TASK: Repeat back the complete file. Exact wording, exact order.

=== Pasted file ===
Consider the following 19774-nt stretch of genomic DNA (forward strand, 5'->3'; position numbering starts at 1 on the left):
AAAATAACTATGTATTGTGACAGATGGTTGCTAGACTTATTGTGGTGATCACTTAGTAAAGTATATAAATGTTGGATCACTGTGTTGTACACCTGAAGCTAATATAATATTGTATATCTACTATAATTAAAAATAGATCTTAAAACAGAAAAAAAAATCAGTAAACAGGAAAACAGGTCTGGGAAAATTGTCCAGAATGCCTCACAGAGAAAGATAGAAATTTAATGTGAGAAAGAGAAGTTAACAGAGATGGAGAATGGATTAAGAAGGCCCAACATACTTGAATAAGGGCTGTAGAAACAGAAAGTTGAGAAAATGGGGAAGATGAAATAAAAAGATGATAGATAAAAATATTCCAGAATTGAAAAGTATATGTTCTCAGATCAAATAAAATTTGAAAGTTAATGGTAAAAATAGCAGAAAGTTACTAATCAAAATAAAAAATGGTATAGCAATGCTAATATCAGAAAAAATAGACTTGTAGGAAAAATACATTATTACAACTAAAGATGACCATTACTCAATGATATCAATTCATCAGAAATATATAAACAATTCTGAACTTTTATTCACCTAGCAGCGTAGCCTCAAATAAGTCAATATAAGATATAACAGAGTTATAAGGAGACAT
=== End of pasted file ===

Consider the following 19774-nt stretch of genomic DNA (forward strand, 5'->3'; position numbering starts at 1 on the left):
AAAATAACTATGTATTGTGACAGATGGTTGCTAGACTTATTGTGGTGATCACTTAGTAAAGTATATAAATGTTGGATCACTGTGTTGTACACCTGAAGCTAATATAATATTGTATATCTACTATAATTAAAAATAGATCTTAAAACAGAAAAAAAAATCAGTAAACAGGAAAACAGGTCTGGGAAAATTGTCCAGAATGCCTCACAGAGAAAGATAGAAATTTAATGTGAGAAAGAGAAGTTAACAGAGATGGAGAATGGATTAAGAAGGCCCAACATACTTGAATAAGGGCTGTAGAAACAGAAAGTTGAGAAAATGGGGAAGATGAAATAAAAAGATGATAGATAAAAATATTCCAGAATTGAAAAGTATATGTTCTCAGATCAAATAAAATTTGAAAGTTAATGGTAAAAATAGCAGAAAGTTACTAATCAAAATAAAAAATGGTATAGCAATGCTAATATCAGAAAAAATAGACTTGTAGGAAAAATACATTATTACAACTAAAGATGACCATTACTCAATGATATCAATTCATCAGAAATATATAAACAATTCTGAACTTTTATTCACCTAGCAGCGTAGCCTCAAATAAGTCAATATAAGATATAACAGAGTTATAAGGAGACAT